Why Functional Programming?

In this course, we’re going to use Elixir, which is a functional programming language. Functional programming’s primary construct is (surprise!) a function, much like you might remember from algebra class. f(x) = 2x + 1

Functions in your Elixir program really aren’t that much different.

      def f(x) do
        2 * x + 1

An Elixir program is made up of many such functions, chained together. We can visualize each function as a step in a pipeline, transforming an initial value multiple times until a final result is computed.

The goal of the functional approach is to construct a complicated program out of small, easy to understand pieces. Individual functions can be “referentially transparent”, a fancy way of saying that they always produce the same value, given the same input.

Functions can be composed together easily, passing the output of one to the input of another, creating bigger functions that do more complicated things. By following this approach, we’ll be able to build an entire web application.

Why Elixir?

There are several reasons why people are excited about Elixir. Let’s take a look at a few below.


All elixir code runs inside of something called processes (think lots of little programs). Each Program can exist on its own and it communicates with other programs via message passing.

Because each “process” does not take up a lot of processing power, hundreds of thousands of programs could be running at the same time potentially on different computers. Since each process is isolated it can be garbage collected independently. This reduces pauses that are system wide. This feature also allows all machine resources to be used as efficiently as possible.


Knowing that things will go wrong inside of a program - elixir introduces the concept of supervisors. Supervisors understand how to restart parts of your system when things go wrong - so that entire program does not stop running if part of it happens to break.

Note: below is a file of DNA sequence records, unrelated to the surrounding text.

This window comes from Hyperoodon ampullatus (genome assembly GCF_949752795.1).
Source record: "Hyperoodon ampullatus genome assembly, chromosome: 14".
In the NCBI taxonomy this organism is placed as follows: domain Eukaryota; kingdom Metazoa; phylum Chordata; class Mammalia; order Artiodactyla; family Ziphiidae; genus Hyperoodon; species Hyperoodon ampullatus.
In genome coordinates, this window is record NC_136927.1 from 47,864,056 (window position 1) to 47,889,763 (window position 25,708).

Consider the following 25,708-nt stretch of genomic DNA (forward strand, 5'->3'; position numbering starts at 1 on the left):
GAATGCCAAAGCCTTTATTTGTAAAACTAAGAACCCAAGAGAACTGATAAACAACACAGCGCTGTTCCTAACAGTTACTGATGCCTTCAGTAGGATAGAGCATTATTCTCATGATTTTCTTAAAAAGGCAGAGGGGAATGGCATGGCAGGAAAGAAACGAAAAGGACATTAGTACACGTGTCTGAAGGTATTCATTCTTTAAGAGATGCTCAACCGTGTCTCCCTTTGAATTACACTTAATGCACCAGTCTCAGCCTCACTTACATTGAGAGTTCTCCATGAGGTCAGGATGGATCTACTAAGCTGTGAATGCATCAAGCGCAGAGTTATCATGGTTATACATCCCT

Functional programming allows developers to design code that is short, fast, maintainable, and does not have unexpected side effects that might be seen in an imperative language

Very Extensible

Elixir has been designed to let developers naturally extend the language to various domains.

Built off Erlang

Erlang is a functional programming language that was developed by Ericcson in the 1980’s. Given it’s maturity, the language and run-time environment are very stable and optimized for efficiency.

Telco Strong

Erlang has nine nines reliability. Meaning that any Erlang program will have be up and running 99.9999999% of the time

Hot Reload Friendly

As there is a run time available, Elixir allows you to start, stop, load, and unload processes. We can provide code for the runtime to load and replace other code without having to restart our system.

Soft real-time

Since real-time features are becoming increasingly important, as the web moves to a more complex, desktop-app-like-feeling, we want to be able to build features that make writing real-time applications less complex. Out of the box, erlang (and therefore Elixir) allows us to build applications to run in almost real time.

Garbage Collection

  • Very fast
  • No global lock for garbage collection
  • Very efficient